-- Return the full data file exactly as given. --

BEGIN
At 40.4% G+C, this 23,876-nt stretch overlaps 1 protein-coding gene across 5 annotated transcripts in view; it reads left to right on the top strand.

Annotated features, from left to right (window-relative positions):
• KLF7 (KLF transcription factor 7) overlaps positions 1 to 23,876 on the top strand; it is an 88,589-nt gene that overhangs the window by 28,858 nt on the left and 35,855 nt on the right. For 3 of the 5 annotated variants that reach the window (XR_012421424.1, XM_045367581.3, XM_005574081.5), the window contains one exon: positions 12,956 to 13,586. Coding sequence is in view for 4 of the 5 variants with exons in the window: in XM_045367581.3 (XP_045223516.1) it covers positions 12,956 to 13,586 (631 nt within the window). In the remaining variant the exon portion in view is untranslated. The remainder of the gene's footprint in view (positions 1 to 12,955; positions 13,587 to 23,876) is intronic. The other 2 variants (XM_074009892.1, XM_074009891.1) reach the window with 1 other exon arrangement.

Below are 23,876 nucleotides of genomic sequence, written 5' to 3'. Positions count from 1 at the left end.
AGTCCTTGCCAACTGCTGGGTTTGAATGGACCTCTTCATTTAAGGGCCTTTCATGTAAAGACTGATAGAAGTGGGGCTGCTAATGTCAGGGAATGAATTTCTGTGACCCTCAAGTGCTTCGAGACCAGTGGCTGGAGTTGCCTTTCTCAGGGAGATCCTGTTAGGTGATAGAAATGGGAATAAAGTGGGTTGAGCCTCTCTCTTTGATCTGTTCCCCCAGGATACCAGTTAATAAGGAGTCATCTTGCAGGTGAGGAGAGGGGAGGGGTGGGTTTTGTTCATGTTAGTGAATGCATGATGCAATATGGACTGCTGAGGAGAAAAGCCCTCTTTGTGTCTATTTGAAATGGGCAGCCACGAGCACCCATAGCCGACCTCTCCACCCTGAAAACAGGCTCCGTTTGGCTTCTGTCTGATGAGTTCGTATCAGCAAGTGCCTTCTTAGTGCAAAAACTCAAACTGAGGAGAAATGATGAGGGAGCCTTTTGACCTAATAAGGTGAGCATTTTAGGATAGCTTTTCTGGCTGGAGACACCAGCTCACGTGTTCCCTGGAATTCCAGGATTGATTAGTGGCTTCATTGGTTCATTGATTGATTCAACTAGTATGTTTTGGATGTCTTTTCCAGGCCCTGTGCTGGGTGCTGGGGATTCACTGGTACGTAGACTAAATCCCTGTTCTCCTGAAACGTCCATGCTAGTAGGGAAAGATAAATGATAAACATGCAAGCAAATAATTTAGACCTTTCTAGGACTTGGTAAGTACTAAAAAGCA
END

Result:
At 40.4% G+C, this 23,876-nt stretch overlaps 1 protein-coding gene across 5 annotated transcripts in view; it reads left to right on the top strand.

Annotated features, from left to right (window-relative positions):
• KLF7 (KLF transcription factor 7) overlaps positions 1 to 23,876 on the top strand; it is an 88,589-nt gene that overhangs the window by 28,858 nt on the left and 35,855 nt on the right. For 3 of the 5 annotated variants that reach the window (XR_012421424.1, XM_045367581.3, XM_005574081.5), the window contains one exon: positions 12,956 to 13,586. Coding sequence is in view for 4 of the 5 variants with exons in the window: in XM_045367581.3 (XP_045223516.1) it covers positions 12,956 to 13,586 (631 nt within the window). In the remaining variant the exon portion in view is untranslated. The remainder of the gene's footprint in view (positions 1 to 12,955; positions 13,587 to 23,876) is intronic. The other 2 variants (XM_074009892.1, XM_074009891.1) reach the window with 1 other exon arrangement.

Below are 23,876 nucleotides of genomic sequence, written 5' to 3'. Positions count from 1 at the left end.
AGTCCTTGCCAACTGCTGGGTTTGAATGGACCTCTTCATTTAAGGGCCTTTCATGTAAAGACTGATAGAAGTGGGGCTGCTAATGTCAGGGAATGAATTTCTGTGACCCTCAAGTGCTTCGAGACCAGTGGCTGGAGTTGCCTTTCTCAGGGAGATCCTGTTAGGTGATAGAAATGGGAATAAAGTGGGTTGAGCCTCTCTCTTTGATCTGTTCCCCCAGGATACCAGTTAATAAGGAGTCATCTTGCAGGTGAGGAGAGGGGAGGGGTGGGTTTTGTTCATGTTAGTGAATGCATGATGCAATATGGACTGCTGAGGAGAAAAGCCCTCTTTGTGTCTATTTGAAATGGGCAGCCACGAGCACCCATAGCCGACCTCTCCACCCTGAAAACAGGCTCCGTTTGGCTTCTGTCTGATGAGTTCGTATCAGCAAGTGCCTTCTTAGTGCAAAAACTCAAACTGAGGAGAAATGATGAGGGAGCCTTTTGACCTAATAAGGTGAGCATTTTAGGATAGCTTTTCTGGCTGGAGACACCAGCTCACGTGTTCCCTGGAATTCCAGGATTGATTAGTGGCTTCATTGGTTCATTGATTGATTCAACTAGTATGTTTTGGATGTCTTTTCCAGGCCCTGTGCTGGGTGCTGGGGATTCACTGGTACGTAGACTAAATCCCTGTTCTCCTGAAACGTCCATGCTAGTAGGGAAAGATAAATGATAAACATGCAAGCAAATAATTTAGACCTTTCTAGGACTTGGTAAGTACTAAAAAGCA